NASHVILLE, Ind. — Eight Indiana school districts had issues on the ballot Tuesday and voters in three of those communities rejected referendums to support their schools.
In Brown County, school leaders warned of major cuts if the levy failed. Voters narrowly rejected the referendum by 333 votes. Now parents and school leaders are worried about what's next.
With two girls in Brown County schools, Kara Hammes is emotional about Election Day.
“It doesn’t feel great today," Hammes said. "It just makes me worry. This community we chose to move to, that we love so much, if they don’t support kids and don’t support the future, like, what does that really look like?"
The referendum failed despite dire warnings from the district about potential consequences, including wage freezes for staff, bigger class sizes for students and cuts to athletics, academics and the arts.
“I grew up in a small town in Ohio and we had something similar happen in high school like where athletics got cut and so I know what that does," Hammes said, stopping to wipe away tears. "I know how it feels to feel like your community doesn’t care.”
Alyssa Stanley is a parent and has been a teacher in Brown County for 17 years. Tuesday's results impact her family, her students and her job.
“I cried. It felt like a death. It did. It felt like getting this shocking news," Stanley said. "I didn’t foresee this not passing because I really thought they came through last time, they’ll come through again.”
Brown County voters were asked to renew a referendum that they approved back in 2016, a $15.1 million referendum that expires next year.
The ballot measure also asked taxpayers for additional money to fund early childhood and career center programs.
The cost to the average homeowner? A little over $3 a month.
Supporters say inflation may have played a role in the referendum's failure.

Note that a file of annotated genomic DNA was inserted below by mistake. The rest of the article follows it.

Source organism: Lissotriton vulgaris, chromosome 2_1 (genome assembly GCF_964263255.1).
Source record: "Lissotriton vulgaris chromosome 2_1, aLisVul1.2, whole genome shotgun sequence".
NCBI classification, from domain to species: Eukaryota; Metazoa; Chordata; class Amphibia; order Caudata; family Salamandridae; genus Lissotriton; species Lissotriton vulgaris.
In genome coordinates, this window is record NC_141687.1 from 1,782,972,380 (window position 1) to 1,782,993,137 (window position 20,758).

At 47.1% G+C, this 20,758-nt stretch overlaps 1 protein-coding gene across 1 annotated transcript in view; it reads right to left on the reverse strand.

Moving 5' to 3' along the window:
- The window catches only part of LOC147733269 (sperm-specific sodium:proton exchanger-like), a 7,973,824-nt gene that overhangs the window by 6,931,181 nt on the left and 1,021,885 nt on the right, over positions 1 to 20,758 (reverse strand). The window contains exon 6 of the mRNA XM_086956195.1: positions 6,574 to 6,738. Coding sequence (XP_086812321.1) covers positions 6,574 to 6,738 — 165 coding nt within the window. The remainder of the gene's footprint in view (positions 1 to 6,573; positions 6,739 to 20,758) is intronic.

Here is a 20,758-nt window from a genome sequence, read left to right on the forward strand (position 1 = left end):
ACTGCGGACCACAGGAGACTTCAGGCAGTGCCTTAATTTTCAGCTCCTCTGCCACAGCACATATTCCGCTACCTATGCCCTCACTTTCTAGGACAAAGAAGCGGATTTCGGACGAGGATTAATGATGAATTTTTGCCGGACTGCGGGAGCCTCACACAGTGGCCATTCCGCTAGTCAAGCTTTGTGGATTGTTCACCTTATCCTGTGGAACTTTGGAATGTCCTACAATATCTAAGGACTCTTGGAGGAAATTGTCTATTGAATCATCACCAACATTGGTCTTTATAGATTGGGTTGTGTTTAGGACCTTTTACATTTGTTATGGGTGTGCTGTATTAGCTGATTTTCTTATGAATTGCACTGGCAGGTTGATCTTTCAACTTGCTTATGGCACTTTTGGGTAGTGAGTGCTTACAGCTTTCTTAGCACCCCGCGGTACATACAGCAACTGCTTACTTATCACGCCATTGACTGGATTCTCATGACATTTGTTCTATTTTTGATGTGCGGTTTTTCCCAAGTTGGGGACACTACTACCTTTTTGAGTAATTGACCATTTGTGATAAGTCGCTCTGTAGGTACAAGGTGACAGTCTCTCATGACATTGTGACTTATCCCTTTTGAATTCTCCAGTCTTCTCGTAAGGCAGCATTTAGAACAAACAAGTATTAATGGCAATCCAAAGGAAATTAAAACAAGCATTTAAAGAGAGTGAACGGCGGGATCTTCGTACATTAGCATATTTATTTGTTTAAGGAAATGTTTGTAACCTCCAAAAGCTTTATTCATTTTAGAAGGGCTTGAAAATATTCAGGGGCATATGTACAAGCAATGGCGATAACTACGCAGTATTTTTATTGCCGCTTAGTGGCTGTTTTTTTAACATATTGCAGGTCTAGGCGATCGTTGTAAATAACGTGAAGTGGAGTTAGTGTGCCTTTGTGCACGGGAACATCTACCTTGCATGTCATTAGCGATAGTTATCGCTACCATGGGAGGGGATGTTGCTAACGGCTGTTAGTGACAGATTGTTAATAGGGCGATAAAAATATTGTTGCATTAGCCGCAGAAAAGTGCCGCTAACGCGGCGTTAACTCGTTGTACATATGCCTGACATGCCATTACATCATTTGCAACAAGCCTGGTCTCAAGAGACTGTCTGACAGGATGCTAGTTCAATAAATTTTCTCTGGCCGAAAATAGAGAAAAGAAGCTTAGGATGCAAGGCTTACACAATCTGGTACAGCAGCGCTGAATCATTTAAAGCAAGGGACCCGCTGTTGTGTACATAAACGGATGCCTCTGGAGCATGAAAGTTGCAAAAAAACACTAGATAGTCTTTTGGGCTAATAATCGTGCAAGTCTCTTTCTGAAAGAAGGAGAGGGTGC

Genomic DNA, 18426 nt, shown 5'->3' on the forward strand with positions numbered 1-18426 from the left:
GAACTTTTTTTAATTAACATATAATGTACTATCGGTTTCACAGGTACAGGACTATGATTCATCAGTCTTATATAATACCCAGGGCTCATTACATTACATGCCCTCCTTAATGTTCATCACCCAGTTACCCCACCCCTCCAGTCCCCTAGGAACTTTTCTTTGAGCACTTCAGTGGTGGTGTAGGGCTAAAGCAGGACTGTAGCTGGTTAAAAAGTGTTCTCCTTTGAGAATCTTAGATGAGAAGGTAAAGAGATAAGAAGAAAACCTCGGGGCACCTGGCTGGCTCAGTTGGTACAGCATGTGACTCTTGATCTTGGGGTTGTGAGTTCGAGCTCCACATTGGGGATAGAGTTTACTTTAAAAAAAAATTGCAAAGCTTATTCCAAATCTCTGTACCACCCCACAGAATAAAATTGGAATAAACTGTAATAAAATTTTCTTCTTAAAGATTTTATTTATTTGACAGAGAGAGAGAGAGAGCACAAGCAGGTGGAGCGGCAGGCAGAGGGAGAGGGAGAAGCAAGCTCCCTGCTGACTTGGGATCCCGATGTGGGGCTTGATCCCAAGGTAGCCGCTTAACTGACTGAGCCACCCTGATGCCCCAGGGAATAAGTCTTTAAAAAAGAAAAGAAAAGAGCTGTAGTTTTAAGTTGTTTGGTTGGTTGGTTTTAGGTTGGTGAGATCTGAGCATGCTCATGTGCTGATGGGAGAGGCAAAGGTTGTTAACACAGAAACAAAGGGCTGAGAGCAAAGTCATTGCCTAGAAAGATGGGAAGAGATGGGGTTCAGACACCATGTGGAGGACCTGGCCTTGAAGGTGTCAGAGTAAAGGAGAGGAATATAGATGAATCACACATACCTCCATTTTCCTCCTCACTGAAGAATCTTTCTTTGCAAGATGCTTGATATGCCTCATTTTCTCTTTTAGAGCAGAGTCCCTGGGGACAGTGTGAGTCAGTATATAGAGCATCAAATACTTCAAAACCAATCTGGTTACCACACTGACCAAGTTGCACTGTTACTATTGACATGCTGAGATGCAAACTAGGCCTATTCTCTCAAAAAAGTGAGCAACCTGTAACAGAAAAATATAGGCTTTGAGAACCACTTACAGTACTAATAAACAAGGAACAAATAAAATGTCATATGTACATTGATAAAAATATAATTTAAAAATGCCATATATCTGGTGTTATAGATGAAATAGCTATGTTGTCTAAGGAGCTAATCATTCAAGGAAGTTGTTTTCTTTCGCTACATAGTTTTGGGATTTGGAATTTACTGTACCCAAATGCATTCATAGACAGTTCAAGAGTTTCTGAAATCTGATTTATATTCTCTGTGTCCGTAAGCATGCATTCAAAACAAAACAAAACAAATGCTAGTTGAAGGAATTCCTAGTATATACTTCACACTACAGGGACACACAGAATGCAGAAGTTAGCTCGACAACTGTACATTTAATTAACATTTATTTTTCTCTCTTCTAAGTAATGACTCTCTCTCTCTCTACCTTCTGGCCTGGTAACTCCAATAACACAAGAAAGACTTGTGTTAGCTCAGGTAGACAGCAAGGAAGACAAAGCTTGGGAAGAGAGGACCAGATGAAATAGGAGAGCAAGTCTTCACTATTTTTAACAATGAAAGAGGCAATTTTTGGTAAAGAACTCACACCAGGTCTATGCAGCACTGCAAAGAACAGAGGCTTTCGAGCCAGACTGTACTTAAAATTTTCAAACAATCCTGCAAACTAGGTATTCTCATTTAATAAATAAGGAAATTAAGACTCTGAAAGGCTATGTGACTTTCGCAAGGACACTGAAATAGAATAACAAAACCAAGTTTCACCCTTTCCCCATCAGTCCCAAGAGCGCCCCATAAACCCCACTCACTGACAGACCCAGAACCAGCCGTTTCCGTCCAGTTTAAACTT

Getting out the word to homeowners can be more difficult in mostly rural Brown County, too. But supporters and school leaders fear some of the reasons it failed had nothing to do with money at all.
In a statement to 13News, Brown County Superintendent Emily Tracy said:
"The outcome of the operating referendum for Brown County Schools is disheartening. It was an extremely close vote and we appreciate everyone who came out to support our educators. I believe the language on the ballot is confusing and misleading for voters and it is our effort to continue to educate and inform our community.
For Brown County Schools, we have one year remaining on our current operating referendum before it expires. We will get back out there and do what we need to do moving forward.
I want to thank our incredible educators and entire school community for their efforts with the referendum. It is each one of them that champions our students daily. We will continue to serve and lead across Brown County to ensure we continue building out World Class Opportunities that foster Small School Relationships, ultimately leaving a Lifelong Impact for our students.
Again, I want to sincerely thank those who personally invested time and resources and came out to support Brown County Schools."
Last year, Indiana lawmakers did make a change in how questions are worded for schools on the ballot.
"Since we already had an operating referendum for eight cents and the referendum was asking for 12, the question had to read we were asking for 33% more," Stanley said. "But I think it read so that if you weren’t understanding the situation, it read in such a way that your property taxes might be increasing by 33%."
“It was really confusing," Hammes agreed, "and it almost makes it sound like all of your property taxes are going to go up by 30-plus percent and that’s not reality, but that’s the way it reads."
“It was very misleading, but it was required by the state that it had to be written that way," Stanley added.
What's next for the school district?
Tracy said they will seek another referendum in 2023, before the current one expires.
If that fails, major cuts are likely.
Parent supporters say they plan to push for passage again and educate voters more on how the ballot reads, all to make sure their kids get the kind of school experience they expect.
"My girls, they saw me working on it," Hammes said. "They saw the yard signs and they were like, 'Well, what will happen if this doesn’t pass? Um, you know we want to still have fun things in school, we like our teachers!' So we’ll get back on it and try and do better next time.”